Anna Maria Mead Chalmers grew up with a strong religious foundation that supported her faith throughout her life of grief and loss. She became the family matriarch after surviving the deaths of three husbands, George Otis (1803-1831), Zachariah Mead (1800-1840), and David Chalmers (1779?-1875?). She also had three sons who lived during the time of the American Civil War: George Alexander Otis, Jr. (1830-1881) who was a field surgeon in the Massachusetts 27th volunteers and assistant surgeon general of the army; Edward C. Mead (1837-1908) who traveled to Australia in search of financial independence with a stint in gold digging, and settled on a farm in Keswick, Virginia; and William Zachariah Mead (1838-1864) who fought at Murfreesboro and died fighting for the Tennessee Army in the Confederacy in the Battle of Resaca, Georgia. The letters from William C. Mead and his friends and family describe skirmishes and battles in the Civil War including Tennessee and Georgia. Included in the collection are letters about succession and anxiety about the conflict between the states. 

Letter from Lieutenant William Mead describing the Battle of Murfreesboro where he was injured. (January 19, 1862)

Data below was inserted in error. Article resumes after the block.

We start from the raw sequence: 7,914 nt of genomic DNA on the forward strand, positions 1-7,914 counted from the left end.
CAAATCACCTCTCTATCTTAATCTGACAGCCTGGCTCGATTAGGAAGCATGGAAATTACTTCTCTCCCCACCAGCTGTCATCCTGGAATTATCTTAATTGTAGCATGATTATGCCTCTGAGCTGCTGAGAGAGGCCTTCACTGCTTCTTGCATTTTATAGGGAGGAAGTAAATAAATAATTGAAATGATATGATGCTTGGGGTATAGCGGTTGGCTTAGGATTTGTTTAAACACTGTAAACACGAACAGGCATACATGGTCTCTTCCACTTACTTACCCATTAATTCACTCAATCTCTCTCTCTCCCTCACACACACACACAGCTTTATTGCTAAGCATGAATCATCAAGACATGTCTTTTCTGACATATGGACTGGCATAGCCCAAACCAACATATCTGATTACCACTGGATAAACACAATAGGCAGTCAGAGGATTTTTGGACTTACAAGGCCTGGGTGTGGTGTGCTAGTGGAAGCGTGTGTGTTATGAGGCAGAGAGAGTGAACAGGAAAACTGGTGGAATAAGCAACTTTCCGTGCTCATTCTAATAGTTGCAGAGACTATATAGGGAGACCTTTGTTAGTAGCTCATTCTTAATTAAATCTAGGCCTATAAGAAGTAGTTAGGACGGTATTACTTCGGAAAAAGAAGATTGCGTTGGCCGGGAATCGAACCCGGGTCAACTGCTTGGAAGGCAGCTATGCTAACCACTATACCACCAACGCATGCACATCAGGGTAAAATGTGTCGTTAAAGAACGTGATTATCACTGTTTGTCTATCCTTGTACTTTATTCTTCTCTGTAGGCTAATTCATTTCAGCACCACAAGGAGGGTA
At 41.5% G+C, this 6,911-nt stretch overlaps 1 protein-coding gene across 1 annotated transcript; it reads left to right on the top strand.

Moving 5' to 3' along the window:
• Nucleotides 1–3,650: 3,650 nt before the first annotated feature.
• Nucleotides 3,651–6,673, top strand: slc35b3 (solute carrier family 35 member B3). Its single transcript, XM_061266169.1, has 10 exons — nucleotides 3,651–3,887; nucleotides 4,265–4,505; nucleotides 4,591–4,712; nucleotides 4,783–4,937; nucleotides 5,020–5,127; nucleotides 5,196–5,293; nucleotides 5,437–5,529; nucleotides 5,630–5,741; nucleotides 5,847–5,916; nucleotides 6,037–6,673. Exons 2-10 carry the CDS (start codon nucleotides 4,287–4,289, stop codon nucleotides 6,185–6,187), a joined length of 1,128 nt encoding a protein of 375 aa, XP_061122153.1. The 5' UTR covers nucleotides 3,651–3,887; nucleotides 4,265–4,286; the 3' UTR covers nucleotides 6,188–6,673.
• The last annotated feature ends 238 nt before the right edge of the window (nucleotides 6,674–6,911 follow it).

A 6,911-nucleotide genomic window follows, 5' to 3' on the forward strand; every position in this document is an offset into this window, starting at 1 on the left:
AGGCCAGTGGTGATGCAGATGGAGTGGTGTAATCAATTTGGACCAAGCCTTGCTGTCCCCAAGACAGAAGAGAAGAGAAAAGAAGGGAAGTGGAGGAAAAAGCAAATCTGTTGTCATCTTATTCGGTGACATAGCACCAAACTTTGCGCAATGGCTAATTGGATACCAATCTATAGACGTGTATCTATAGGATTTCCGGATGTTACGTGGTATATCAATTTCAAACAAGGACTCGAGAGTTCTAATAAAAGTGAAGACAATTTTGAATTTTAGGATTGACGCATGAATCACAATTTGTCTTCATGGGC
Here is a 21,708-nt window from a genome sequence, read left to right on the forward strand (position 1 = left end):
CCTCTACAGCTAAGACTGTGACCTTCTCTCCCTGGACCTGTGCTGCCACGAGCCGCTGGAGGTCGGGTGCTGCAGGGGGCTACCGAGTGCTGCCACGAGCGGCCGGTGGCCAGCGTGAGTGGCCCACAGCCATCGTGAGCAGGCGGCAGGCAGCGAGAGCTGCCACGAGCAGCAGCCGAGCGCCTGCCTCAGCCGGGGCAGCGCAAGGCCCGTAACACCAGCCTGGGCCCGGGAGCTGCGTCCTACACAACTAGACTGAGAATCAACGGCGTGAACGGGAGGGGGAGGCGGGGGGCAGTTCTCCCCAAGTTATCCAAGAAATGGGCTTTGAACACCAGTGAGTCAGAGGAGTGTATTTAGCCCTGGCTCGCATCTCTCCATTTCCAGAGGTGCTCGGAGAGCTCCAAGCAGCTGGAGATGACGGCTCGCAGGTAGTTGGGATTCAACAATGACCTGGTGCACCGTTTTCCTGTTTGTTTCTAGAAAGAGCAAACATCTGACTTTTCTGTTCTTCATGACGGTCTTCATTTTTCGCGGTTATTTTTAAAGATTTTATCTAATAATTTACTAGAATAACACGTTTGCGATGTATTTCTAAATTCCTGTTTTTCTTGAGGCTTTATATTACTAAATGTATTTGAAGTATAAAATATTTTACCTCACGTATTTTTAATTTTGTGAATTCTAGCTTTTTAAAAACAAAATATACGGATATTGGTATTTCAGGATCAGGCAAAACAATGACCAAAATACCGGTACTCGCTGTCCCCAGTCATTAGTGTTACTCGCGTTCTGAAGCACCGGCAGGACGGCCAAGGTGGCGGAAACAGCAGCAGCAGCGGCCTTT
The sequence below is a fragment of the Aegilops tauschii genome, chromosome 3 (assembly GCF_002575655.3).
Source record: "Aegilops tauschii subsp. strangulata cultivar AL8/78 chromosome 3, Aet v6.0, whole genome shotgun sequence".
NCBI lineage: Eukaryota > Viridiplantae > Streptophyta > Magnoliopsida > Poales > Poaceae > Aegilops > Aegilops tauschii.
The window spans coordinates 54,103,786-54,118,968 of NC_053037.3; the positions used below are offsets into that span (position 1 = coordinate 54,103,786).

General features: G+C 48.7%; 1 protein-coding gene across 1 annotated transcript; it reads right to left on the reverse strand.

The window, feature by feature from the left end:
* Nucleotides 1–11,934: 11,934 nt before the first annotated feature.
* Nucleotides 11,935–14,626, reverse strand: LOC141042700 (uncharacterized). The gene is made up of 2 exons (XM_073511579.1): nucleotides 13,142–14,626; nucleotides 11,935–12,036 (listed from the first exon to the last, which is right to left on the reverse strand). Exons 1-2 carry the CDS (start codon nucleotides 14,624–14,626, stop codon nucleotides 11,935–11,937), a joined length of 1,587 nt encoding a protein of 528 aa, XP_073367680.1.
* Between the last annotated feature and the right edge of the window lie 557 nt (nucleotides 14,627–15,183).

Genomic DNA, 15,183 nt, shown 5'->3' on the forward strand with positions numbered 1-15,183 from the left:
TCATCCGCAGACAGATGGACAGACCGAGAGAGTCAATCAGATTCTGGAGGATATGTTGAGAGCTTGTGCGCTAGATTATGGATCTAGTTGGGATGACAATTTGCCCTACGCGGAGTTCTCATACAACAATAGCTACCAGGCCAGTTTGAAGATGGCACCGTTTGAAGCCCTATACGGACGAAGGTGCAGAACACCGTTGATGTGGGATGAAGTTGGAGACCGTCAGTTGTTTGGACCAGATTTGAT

Letter from Lieutenant William Mead describing the Battle of Murfreesboro where he was injured. (January 19, 1862)

Photograph of Lieutenant William Zachariah Mead (1838-1864)

Lieutenant William Zachariah Mead (1838-1864)

William Mead graduated from the University of Virginia in 1857 before the Civil War began. The collection has many references to Charlottesville and the University of Virginia, including comments about university professors Basil L. Gildersleeve, Gessner Harrison, Socrates Maupin, John Minor, Schele De Vere, James L. Cabell, Frederick George Holmes, and Alfred T. Bledsoe. Charlottesville families include Peter and Frances (“Fannie”) Meriwether, Frances Poindexter, Rector, and Mrs. Ebenezer Boyd, William Cabell Rives, Franklin Minor, Thomas Walker Gilmer and Elizabeth Anderson Gilmer, and Dr. Mann Page.